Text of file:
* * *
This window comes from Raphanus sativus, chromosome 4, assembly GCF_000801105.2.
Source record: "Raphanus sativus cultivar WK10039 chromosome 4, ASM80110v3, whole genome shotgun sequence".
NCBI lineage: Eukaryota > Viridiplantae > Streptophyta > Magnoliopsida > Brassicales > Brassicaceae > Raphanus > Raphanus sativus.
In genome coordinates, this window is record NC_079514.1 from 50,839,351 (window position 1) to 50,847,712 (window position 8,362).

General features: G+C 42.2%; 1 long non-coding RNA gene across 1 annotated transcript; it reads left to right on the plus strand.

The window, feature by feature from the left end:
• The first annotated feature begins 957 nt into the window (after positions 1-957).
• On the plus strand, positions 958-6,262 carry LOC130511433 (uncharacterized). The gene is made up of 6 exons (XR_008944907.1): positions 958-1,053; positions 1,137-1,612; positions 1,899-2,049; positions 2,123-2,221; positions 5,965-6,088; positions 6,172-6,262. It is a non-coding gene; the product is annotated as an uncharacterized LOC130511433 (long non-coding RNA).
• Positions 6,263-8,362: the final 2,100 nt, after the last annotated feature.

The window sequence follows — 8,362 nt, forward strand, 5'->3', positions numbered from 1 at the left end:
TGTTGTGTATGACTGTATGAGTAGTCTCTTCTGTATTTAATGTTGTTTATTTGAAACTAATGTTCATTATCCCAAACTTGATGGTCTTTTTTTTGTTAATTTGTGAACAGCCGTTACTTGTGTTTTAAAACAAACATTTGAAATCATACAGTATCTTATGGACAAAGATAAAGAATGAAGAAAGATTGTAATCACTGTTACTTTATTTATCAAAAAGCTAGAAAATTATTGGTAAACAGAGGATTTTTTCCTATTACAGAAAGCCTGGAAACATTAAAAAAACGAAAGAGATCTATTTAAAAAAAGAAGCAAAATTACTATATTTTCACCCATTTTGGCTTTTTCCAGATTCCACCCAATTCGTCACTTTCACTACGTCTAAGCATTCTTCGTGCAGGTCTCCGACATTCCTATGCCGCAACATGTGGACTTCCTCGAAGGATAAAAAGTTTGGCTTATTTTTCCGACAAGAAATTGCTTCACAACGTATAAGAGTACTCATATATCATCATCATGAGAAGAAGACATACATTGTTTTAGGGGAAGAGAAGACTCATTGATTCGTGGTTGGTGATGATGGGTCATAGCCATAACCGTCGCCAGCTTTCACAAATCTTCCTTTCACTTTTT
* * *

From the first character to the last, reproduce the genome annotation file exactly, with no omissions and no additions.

This window comes from Raphanus sativus, chromosome 4, assembly GCF_000801105.2.
Source record: "Raphanus sativus cultivar WK10039 chromosome 4, ASM80110v3, whole genome shotgun sequence".
NCBI lineage: Eukaryota > Viridiplantae > Streptophyta > Magnoliopsida > Brassicales > Brassicaceae > Raphanus > Raphanus sativus.
In genome coordinates, this window is record NC_079514.1 from 50,839,351 (window position 1) to 50,847,712 (window position 8,362).

General features: G+C 42.2%; 1 long non-coding RNA gene across 1 annotated transcript; it reads left to right on the plus strand.

The window, feature by feature from the left end:
• The first annotated feature begins 957 nt into the window (after positions 1-957).
• On the plus strand, positions 958-6,262 carry LOC130511433 (uncharacterized). The gene is made up of 6 exons (XR_008944907.1): positions 958-1,053; positions 1,137-1,612; positions 1,899-2,049; positions 2,123-2,221; positions 5,965-6,088; positions 6,172-6,262. It is a non-coding gene; the product is annotated as an uncharacterized LOC130511433 (long non-coding RNA).
• Positions 6,263-8,362: the final 2,100 nt, after the last annotated feature.

The window sequence follows — 8,362 nt, forward strand, 5'->3', positions numbered from 1 at the left end:
TGTTGTGTATGACTGTATGAGTAGTCTCTTCTGTATTTAATGTTGTTTATTTGAAACTAATGTTCATTATCCCAAACTTGATGGTCTTTTTTTTGTTAATTTGTGAACAGCCGTTACTTGTGTTTTAAAACAAACATTTGAAATCATACAGTATCTTATGGACAAAGATAAAGAATGAAGAAAGATTGTAATCACTGTTACTTTATTTATCAAAAAGCTAGAAAATTATTGGTAAACAGAGGATTTTTTCCTATTACAGAAAGCCTGGAAACATTAAAAAAACGAAAGAGATCTATTTAAAAAAAGAAGCAAAATTACTATATTTTCACCCATTTTGGCTTTTTCCAGATTCCACCCAATTCGTCACTTTCACTACGTCTAAGCATTCTTCGTGCAGGTCTCCGACATTCCTATGCCGCAACATGTGGACTTCCTCGAAGGATAAAAAGTTTGGCTTATTTTTCCGACAAGAAATTGCTTCACAACGTATAAGAGTACTCATATATCATCATCATGAGAAGAAGACATACATTGTTTTAGGGGAAGAGAAGACTCATTGATTCGTGGTTGGTGATGATGGGTCATAGCCATAACCGTCGCCAGCTTTCACAAATCTTCCTTTCACTTTTT